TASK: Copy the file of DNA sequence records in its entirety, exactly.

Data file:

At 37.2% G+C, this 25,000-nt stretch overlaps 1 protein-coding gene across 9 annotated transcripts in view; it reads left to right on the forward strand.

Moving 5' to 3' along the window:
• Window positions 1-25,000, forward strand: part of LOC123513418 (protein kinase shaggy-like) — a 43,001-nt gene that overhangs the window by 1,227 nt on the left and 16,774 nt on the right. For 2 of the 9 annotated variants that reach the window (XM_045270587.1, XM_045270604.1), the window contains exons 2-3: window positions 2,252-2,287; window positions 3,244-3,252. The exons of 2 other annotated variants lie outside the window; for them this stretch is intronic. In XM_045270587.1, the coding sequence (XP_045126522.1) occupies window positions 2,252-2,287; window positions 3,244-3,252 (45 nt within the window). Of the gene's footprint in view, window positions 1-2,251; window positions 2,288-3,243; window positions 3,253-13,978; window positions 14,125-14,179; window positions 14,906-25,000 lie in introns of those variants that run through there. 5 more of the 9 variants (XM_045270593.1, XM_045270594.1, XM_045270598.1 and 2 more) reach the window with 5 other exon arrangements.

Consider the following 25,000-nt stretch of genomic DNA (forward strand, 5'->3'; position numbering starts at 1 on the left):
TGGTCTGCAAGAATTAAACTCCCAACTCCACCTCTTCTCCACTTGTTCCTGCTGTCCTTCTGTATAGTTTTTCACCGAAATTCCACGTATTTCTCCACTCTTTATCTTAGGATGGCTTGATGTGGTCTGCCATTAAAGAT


At 37.2% G+C, this 25,000-nt stretch overlaps 1 protein-coding gene across 9 annotated transcripts in view; it reads left to right on the forward strand.

Moving 5' to 3' along the window:
• Window positions 1-25,000, forward strand: part of LOC123513418 (protein kinase shaggy-like) — a 43,001-nt gene that overhangs the window by 1,227 nt on the left and 16,774 nt on the right. For 2 of the 9 annotated variants that reach the window (XM_045270587.1, XM_045270604.1), the window contains exons 2-3: window positions 2,252-2,287; window positions 3,244-3,252. The exons of 2 other annotated variants lie outside the window; for them this stretch is intronic. In XM_045270587.1, the coding sequence (XP_045126522.1) occupies window positions 2,252-2,287; window positions 3,244-3,252 (45 nt within the window). Of the gene's footprint in view, window positions 1-2,251; window positions 2,288-3,243; window positions 3,253-13,978; window positions 14,125-14,179; window positions 14,906-25,000 lie in introns of those variants that run through there. 5 more of the 9 variants (XM_045270593.1, XM_045270594.1, XM_045270598.1 and 2 more) reach the window with 5 other exon arrangements.

Consider the following 25,000-nt stretch of genomic DNA (forward strand, 5'->3'; position numbering starts at 1 on the left):
TGGTCTGCAAGAATTAAACTCCCAACTCCACCTCTTCTCCACTTGTTCCTGCTGTCCTTCTGTATAGTTTTTCACCGAAATTCCACGTATTTCTCCACTCTTTATCTTAGGATGGCTTGATGTGGTCTGCCATTAAAGAT